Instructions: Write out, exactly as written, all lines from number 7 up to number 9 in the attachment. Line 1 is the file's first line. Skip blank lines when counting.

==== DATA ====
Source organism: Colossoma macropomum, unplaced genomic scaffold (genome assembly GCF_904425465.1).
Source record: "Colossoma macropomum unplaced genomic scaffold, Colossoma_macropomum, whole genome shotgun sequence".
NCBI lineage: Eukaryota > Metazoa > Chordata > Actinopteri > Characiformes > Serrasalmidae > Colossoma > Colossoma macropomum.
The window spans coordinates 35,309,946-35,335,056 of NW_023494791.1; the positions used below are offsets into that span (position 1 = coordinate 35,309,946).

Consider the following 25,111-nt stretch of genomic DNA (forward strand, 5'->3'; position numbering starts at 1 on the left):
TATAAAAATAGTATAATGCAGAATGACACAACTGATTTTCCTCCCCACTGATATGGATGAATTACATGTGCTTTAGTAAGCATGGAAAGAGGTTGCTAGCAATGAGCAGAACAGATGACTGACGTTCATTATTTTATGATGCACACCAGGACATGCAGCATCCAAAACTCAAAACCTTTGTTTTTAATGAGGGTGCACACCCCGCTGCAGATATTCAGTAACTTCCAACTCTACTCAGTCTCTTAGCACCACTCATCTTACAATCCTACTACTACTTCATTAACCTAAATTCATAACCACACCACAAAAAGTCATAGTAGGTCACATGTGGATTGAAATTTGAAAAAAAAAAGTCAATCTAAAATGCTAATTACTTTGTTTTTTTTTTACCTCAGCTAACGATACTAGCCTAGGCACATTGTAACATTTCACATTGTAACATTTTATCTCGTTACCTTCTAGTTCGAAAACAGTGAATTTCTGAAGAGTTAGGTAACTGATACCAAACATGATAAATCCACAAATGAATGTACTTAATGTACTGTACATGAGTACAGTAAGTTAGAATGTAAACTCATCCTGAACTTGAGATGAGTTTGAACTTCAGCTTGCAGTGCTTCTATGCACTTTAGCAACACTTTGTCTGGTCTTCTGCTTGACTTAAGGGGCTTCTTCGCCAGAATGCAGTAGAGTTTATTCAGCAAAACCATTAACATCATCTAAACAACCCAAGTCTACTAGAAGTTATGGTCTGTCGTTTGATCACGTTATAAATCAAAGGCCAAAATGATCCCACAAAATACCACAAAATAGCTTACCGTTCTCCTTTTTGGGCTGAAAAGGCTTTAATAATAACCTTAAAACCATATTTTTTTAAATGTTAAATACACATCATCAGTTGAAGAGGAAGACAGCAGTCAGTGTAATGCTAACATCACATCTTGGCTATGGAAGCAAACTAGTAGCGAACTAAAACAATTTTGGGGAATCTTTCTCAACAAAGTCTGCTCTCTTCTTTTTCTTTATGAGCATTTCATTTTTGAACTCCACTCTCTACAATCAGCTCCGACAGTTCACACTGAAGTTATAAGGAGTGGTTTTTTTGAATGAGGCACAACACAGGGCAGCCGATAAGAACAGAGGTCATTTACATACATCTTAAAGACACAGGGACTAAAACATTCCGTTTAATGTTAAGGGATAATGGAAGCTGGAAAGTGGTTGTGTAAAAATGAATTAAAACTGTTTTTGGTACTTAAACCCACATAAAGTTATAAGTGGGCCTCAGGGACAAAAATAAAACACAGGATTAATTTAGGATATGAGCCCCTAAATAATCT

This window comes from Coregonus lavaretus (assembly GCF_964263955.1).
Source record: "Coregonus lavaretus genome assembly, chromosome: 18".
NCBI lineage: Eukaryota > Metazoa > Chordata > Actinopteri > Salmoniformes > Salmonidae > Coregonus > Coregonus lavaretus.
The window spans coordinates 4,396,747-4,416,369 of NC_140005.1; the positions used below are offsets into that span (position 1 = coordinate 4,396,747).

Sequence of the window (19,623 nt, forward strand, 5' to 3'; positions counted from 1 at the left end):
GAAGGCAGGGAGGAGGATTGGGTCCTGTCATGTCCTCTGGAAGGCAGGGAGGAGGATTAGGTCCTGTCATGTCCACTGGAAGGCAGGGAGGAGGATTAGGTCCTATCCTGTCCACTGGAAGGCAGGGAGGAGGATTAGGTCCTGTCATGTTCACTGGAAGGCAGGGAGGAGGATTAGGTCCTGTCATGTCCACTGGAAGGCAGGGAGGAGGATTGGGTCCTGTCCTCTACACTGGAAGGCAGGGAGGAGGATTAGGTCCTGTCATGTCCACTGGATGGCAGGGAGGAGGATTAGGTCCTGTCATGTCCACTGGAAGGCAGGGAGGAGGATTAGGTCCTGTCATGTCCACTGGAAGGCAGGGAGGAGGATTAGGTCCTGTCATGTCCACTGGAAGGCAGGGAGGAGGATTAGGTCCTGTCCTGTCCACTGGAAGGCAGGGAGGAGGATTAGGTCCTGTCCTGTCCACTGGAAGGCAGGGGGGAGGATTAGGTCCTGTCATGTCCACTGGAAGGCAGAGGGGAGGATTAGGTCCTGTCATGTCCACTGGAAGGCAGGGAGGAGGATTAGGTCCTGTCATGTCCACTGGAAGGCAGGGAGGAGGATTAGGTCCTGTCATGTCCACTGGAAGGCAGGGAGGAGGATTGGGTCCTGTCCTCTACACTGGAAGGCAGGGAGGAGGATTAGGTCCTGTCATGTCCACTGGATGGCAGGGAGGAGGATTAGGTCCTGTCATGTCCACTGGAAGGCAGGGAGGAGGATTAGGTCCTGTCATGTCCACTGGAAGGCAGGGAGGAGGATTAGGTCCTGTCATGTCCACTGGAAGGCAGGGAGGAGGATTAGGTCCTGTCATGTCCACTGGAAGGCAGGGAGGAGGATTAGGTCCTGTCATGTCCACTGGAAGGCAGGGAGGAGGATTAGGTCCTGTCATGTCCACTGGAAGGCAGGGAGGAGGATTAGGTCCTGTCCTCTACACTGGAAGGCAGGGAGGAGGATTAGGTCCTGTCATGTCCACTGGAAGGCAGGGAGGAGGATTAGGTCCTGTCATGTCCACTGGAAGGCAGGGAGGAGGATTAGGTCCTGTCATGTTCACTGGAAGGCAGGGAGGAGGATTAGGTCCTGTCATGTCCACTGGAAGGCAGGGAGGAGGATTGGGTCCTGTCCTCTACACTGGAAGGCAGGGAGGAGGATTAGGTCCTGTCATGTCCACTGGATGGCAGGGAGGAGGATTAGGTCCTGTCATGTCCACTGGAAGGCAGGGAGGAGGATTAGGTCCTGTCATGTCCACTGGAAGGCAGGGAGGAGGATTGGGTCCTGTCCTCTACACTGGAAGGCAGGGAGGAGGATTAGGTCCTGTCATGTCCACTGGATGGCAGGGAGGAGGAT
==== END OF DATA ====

This window comes from Coregonus lavaretus (assembly GCF_964263955.1).
Source record: "Coregonus lavaretus genome assembly, chromosome: 18".
NCBI lineage: Eukaryota > Metazoa > Chordata > Actinopteri > Salmoniformes > Salmonidae > Coregonus > Coregonus lavaretus.